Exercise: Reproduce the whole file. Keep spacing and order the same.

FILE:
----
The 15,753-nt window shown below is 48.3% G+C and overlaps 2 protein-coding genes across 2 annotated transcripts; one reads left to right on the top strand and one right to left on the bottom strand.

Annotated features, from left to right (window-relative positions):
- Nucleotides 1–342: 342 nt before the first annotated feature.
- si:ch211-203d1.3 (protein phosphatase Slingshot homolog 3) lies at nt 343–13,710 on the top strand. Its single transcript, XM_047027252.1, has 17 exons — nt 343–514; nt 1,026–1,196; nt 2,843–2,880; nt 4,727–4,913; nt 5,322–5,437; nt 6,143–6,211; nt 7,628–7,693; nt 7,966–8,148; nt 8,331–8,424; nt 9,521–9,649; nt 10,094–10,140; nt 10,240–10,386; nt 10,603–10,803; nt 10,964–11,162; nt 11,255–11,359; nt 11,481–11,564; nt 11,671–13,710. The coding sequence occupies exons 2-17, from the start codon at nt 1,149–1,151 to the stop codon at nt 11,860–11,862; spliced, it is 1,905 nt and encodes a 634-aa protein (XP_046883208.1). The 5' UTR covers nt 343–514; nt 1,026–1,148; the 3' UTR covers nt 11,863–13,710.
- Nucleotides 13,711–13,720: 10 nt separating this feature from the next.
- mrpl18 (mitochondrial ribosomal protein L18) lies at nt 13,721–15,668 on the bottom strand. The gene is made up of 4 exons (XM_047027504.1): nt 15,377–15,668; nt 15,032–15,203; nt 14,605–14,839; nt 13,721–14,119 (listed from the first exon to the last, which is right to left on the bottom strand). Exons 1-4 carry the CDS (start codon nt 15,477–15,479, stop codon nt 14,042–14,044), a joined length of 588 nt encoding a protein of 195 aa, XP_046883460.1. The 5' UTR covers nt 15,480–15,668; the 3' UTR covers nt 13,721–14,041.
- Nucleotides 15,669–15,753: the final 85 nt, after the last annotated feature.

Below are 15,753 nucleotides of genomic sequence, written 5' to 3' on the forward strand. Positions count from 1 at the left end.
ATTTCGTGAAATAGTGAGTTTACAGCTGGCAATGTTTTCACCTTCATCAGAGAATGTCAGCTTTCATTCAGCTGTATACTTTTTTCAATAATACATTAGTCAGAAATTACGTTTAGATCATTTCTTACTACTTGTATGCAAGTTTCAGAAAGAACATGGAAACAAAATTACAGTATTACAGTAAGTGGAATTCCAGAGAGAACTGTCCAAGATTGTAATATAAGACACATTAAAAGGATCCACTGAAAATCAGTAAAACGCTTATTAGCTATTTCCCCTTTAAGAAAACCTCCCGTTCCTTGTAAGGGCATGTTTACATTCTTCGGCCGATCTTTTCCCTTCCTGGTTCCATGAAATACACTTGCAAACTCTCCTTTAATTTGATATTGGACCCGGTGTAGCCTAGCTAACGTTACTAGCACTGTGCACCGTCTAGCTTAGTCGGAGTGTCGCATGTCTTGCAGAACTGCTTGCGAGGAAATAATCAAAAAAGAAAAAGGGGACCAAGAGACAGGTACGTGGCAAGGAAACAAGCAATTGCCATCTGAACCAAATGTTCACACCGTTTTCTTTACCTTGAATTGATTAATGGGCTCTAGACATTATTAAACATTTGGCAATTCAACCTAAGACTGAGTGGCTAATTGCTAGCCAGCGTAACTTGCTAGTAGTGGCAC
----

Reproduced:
The 15,753-nt window shown below is 48.3% G+C and overlaps 2 protein-coding genes across 2 annotated transcripts; one reads left to right on the top strand and one right to left on the bottom strand.

Annotated features, from left to right (window-relative positions):
- Nucleotides 1–342: 342 nt before the first annotated feature.
- si:ch211-203d1.3 (protein phosphatase Slingshot homolog 3) lies at nt 343–13,710 on the top strand. Its single transcript, XM_047027252.1, has 17 exons — nt 343–514; nt 1,026–1,196; nt 2,843–2,880; nt 4,727–4,913; nt 5,322–5,437; nt 6,143–6,211; nt 7,628–7,693; nt 7,966–8,148; nt 8,331–8,424; nt 9,521–9,649; nt 10,094–10,140; nt 10,240–10,386; nt 10,603–10,803; nt 10,964–11,162; nt 11,255–11,359; nt 11,481–11,564; nt 11,671–13,710. The coding sequence occupies exons 2-17, from the start codon at nt 1,149–1,151 to the stop codon at nt 11,860–11,862; spliced, it is 1,905 nt and encodes a 634-aa protein (XP_046883208.1). The 5' UTR covers nt 343–514; nt 1,026–1,148; the 3' UTR covers nt 11,863–13,710.
- Nucleotides 13,711–13,720: 10 nt separating this feature from the next.
- mrpl18 (mitochondrial ribosomal protein L18) lies at nt 13,721–15,668 on the bottom strand. The gene is made up of 4 exons (XM_047027504.1): nt 15,377–15,668; nt 15,032–15,203; nt 14,605–14,839; nt 13,721–14,119 (listed from the first exon to the last, which is right to left on the bottom strand). Exons 1-4 carry the CDS (start codon nt 15,477–15,479, stop codon nt 14,042–14,044), a joined length of 588 nt encoding a protein of 195 aa, XP_046883460.1. The 5' UTR covers nt 15,480–15,668; the 3' UTR covers nt 13,721–14,041.
- Nucleotides 15,669–15,753: the final 85 nt, after the last annotated feature.

Below are 15,753 nucleotides of genomic sequence, written 5' to 3' on the forward strand. Positions count from 1 at the left end.
ATTTCGTGAAATAGTGAGTTTACAGCTGGCAATGTTTTCACCTTCATCAGAGAATGTCAGCTTTCATTCAGCTGTATACTTTTTTCAATAATACATTAGTCAGAAATTACGTTTAGATCATTTCTTACTACTTGTATGCAAGTTTCAGAAAGAACATGGAAACAAAATTACAGTATTACAGTAAGTGGAATTCCAGAGAGAACTGTCCAAGATTGTAATATAAGACACATTAAAAGGATCCACTGAAAATCAGTAAAACGCTTATTAGCTATTTCCCCTTTAAGAAAACCTCCCGTTCCTTGTAAGGGCATGTTTACATTCTTCGGCCGATCTTTTCCCTTCCTGGTTCCATGAAATACACTTGCAAACTCTCCTTTAATTTGATATTGGACCCGGTGTAGCCTAGCTAACGTTACTAGCACTGTGCACCGTCTAGCTTAGTCGGAGTGTCGCATGTCTTGCAGAACTGCTTGCGAGGAAATAATCAAAAAAGAAAAAGGGGACCAAGAGACAGGTACGTGGCAAGGAAACAAGCAATTGCCATCTGAACCAAATGTTCACACCGTTTTCTTTACCTTGAATTGATTAATGGGCTCTAGACATTATTAAACATTTGGCAATTCAACCTAAGACTGAGTGGCTAATTGCTAGCCAGCGTAACTTGCTAGTAGTGGCAC